Or it may cause you to shake your head, as I do.
There is no cure for Tourette syndrome, but some drugs can lessen the severity of its symptoms. Researchers believe that in some cases Tourette syndrome is
genetic, and there is evidence that it runs in families, although not in mine.
My Tourette's was mild in comparison to others' at the conference. But it was bad enough. Since it wasn't always obvious, some other delegates asked me
about my symptoms. So I told them.
Ever since I was young, I said, I've felt an impossible-to-describe tension in my body. It's a constant, anxious uneasiness. But even that's not a good
description. There just aren't any words that do it justice. Whatever it is, it's always building, worsening. The tide is coming in. Sometimes it comes in
gentle ripples, other times in larger waves. And sometimes it's a tsunami. Whether it takes two seconds or two hours, eventually the urges becomes so
strong that it's impossible to focus on anything else. At such a time the only three things I care about are getting rid of the feeling, getting rid of the
feeling, and getting rid of the feeling. And the only way to do that is by ticking, which in my case means wrenching my neck or shaking my head in a
certain way until it feels right. Even if the relief only lasts a few seconds, it's worth it.
When I told the stories to stranger after stranger they nodded their heads. They knew too well what I was talking about.
Back home, almost nobody knew. Trying to tell someone about Tourette's who doesn't have it is like trying to teach trigonometry to a ten-year-old. You can do it, but only to a point. One
of my neighbors said, "You're making that up," before realizing I was serious.
A lot of people are fooled by Tourette's. Just ask all the doctors in Pennsylvania or Nebraska who failed to diagnose me with a single medical problem. Or
my father, who was a PhD and a voracious reader. Or my mother, who had a master's degree and worked as a newspaper reporter. Or my uncle Dick, a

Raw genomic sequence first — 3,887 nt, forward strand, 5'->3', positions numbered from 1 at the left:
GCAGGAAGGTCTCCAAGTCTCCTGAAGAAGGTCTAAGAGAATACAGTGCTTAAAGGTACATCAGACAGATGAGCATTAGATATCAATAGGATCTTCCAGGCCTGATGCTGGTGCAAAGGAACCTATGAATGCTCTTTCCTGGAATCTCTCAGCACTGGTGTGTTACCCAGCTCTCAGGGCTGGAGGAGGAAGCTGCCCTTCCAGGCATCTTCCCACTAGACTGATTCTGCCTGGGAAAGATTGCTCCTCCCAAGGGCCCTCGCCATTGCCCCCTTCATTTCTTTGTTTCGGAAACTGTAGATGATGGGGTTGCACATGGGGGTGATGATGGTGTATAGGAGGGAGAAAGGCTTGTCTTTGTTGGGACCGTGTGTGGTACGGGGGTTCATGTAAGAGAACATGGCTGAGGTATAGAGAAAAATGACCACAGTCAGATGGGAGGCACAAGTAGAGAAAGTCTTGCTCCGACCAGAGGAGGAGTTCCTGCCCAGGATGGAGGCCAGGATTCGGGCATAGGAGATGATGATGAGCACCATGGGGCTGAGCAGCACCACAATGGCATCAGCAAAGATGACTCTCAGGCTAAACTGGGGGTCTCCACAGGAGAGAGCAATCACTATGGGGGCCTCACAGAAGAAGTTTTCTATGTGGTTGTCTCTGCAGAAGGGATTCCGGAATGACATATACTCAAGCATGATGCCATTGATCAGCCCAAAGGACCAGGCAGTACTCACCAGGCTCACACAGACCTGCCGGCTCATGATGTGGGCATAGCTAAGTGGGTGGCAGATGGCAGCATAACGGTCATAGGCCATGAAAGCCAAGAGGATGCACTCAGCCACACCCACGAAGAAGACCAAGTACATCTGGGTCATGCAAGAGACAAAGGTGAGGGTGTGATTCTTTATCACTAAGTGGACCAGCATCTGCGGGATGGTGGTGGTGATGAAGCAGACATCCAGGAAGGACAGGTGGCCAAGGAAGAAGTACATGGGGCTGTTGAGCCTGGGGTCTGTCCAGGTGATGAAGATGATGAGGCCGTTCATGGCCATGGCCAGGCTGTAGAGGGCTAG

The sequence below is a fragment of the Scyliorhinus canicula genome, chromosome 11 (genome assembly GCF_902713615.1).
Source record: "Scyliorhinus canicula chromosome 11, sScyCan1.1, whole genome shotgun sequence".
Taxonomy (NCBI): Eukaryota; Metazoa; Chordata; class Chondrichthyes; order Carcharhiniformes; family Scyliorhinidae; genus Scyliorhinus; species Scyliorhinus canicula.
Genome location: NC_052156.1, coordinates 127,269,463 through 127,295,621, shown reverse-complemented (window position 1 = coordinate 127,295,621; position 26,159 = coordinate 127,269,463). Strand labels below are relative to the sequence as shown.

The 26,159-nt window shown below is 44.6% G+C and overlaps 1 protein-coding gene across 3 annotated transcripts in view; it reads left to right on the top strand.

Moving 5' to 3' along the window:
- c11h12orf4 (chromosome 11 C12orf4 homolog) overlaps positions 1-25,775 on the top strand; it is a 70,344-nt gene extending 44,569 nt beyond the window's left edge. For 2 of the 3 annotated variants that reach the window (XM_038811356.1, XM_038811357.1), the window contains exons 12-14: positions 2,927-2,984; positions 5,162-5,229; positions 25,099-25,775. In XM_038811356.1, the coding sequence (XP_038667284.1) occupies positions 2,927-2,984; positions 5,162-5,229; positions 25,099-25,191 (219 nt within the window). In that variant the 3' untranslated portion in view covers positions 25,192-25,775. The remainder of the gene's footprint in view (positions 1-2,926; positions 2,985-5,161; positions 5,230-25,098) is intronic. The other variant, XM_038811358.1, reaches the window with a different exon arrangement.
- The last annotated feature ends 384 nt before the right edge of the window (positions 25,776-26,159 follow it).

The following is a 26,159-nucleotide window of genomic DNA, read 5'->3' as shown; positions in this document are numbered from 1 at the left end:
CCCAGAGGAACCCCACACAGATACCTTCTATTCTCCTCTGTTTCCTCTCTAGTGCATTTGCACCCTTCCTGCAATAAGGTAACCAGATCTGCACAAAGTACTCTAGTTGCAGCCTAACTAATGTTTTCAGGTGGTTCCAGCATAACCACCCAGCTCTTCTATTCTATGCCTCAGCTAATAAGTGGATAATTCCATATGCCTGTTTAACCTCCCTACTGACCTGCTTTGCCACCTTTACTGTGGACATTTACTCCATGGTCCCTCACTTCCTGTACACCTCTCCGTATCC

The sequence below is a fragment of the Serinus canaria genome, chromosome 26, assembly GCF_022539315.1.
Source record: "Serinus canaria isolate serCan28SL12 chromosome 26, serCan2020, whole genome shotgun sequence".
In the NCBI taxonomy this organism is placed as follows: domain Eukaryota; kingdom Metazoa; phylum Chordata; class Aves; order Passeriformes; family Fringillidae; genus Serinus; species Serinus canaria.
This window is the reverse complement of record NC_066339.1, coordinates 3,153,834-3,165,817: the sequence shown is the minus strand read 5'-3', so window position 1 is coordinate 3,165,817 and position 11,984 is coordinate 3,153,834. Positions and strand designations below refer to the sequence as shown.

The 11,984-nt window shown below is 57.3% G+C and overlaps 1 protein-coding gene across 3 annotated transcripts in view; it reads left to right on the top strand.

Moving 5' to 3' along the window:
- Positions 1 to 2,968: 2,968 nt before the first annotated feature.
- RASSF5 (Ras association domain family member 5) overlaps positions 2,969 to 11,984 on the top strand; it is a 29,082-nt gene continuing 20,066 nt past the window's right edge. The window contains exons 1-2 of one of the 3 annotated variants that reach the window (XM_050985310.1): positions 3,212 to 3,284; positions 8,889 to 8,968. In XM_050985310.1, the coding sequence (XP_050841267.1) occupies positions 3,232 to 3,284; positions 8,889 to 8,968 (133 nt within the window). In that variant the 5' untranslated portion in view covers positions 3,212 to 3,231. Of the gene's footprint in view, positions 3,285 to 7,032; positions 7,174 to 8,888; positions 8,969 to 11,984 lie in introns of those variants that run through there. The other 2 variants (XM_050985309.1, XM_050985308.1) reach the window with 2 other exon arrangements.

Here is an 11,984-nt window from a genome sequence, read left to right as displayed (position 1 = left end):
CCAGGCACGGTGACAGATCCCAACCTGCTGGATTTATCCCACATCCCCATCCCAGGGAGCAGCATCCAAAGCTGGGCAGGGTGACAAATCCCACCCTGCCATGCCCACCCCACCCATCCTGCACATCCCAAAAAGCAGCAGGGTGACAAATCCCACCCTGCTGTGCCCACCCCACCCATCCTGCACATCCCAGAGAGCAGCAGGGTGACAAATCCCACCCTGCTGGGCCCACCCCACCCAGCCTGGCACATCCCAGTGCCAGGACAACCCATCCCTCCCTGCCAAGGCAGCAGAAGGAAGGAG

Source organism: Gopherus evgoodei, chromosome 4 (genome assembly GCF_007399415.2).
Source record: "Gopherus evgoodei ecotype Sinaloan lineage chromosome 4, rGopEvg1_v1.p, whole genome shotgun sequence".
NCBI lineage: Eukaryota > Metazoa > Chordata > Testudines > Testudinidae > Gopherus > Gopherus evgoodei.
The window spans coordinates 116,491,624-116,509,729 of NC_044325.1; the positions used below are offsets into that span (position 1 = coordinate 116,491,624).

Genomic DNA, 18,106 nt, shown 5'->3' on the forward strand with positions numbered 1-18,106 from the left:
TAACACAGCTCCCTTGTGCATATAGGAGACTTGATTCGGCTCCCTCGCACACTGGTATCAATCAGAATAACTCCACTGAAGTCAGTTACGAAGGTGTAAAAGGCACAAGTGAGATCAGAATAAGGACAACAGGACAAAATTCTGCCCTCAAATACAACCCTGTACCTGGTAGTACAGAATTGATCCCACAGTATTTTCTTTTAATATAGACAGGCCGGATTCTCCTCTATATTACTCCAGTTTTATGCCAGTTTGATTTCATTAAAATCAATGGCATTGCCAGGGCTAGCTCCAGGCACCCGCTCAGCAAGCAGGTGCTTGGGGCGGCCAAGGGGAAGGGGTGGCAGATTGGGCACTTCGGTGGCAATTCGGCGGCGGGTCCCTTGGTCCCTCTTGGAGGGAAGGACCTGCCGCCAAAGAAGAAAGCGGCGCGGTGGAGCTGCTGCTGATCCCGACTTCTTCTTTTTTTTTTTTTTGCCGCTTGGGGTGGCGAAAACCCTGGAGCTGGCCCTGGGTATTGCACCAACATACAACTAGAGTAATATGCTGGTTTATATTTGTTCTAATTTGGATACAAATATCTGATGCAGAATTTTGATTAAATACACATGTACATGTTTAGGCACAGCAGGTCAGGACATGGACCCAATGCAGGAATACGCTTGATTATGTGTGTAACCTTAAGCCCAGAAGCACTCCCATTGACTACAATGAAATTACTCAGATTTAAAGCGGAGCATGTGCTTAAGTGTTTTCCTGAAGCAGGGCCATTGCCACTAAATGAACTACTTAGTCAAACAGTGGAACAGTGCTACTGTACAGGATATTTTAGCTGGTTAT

psychiatrist who first suggested I go talk to somebody. Or any of my neighbors or teachers or counselors or ministers or friends. Nobody knew why I shook
and twitched -- least of all me.
When I was a boy there were very few sources of information about people with Tourette's. There was no Internet, no support groups, no HBO specials, no
books, associations, nor national conferences. But it could have been worse. I could have lived in the Middle Ages, where I can only imagine people with
Tourette's were thought to be possessed by the devil. When not being flogged or burned as witches, they were likely confined to asylums. Such draconian
treatments eventually disappeared.
Unfortunately they were replaced by ignorance of a different stripe. Well into the twentieth century the public and medical community thought children with
tics were likely the result of abuse or bad parenting. Even in 1990 some doctors still misdiagnosed people with Tourette's as having psychological issues,
epilepsy, or schizophrenia. More than one hundred years after the first case of Tourette syndrome was described in 1885 by French neurologist Georges Gilles de la Tourette, you'd think everyone
would be familiar with Tourette's.